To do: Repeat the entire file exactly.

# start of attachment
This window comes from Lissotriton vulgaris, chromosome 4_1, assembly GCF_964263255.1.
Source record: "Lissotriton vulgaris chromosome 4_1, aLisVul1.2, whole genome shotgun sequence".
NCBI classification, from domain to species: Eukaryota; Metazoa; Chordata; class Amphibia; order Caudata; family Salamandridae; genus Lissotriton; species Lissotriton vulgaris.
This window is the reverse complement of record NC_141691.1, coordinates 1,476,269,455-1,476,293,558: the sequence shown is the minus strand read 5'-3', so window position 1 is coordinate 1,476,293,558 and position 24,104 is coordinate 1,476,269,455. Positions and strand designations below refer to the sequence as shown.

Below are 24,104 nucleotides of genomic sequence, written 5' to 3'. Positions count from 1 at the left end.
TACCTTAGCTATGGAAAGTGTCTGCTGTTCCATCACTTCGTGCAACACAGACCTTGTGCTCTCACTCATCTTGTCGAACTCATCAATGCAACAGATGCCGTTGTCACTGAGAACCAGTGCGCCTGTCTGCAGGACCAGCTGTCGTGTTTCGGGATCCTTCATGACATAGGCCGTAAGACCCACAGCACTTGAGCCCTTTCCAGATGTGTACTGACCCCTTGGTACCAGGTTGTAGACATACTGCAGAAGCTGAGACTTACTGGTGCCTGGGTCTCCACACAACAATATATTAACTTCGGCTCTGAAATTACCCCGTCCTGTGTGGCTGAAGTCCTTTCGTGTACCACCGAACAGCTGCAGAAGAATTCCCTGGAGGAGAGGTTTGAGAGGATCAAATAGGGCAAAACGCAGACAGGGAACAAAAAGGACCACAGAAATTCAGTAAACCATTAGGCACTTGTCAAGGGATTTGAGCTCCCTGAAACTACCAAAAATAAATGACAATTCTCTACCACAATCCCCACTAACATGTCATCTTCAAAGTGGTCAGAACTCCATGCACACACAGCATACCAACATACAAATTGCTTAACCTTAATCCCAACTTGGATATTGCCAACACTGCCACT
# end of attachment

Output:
This window comes from Lissotriton vulgaris, chromosome 4_1, assembly GCF_964263255.1.
Source record: "Lissotriton vulgaris chromosome 4_1, aLisVul1.2, whole genome shotgun sequence".
NCBI classification, from domain to species: Eukaryota; Metazoa; Chordata; class Amphibia; order Caudata; family Salamandridae; genus Lissotriton; species Lissotriton vulgaris.
This window is the reverse complement of record NC_141691.1, coordinates 1,476,269,455-1,476,293,558: the sequence shown is the minus strand read 5'-3', so window position 1 is coordinate 1,476,293,558 and position 24,104 is coordinate 1,476,269,455. Positions and strand designations below refer to the sequence as shown.

Below are 24,104 nucleotides of genomic sequence, written 5' to 3'. Positions count from 1 at the left end.
TACCTTAGCTATGGAAAGTGTCTGCTGTTCCATCACTTCGTGCAACACAGACCTTGTGCTCTCACTCATCTTGTCGAACTCATCAATGCAACAGATGCCGTTGTCACTGAGAACCAGTGCGCCTGTCTGCAGGACCAGCTGTCGTGTTTCGGGATCCTTCATGACATAGGCCGTAAGACCCACAGCACTTGAGCCCTTTCCAGATGTGTACTGACCCCTTGGTACCAGGTTGTAGACATACTGCAGAAGCTGAGACTTACTGGTGCCTGGGTCTCCACACAACAATATATTAACTTCGGCTCTGAAATTACCCCGTCCTGTGTGGCTGAAGTCCTTTCGTGTACCACCGAACAGCTGCAGAAGAATTCCCTGGAGGAGAGGTTTGAGAGGATCAAATAGGGCAAAACGCAGACAGGGAACAAAAAGGACCACAGAAATTCAGTAAACCATTAGGCACTTGTCAAGGGATTTGAGCTCCCTGAAACTACCAAAAATAAATGACAATTCTCTACCACAATCCCCACTAACATGTCATCTTCAAAGTGGTCAGAACTCCATGCACACACAGCATACCAACATACAAATTGCTTAACCTTAATCCCAACTTGGATATTGCCAACACTGCCACT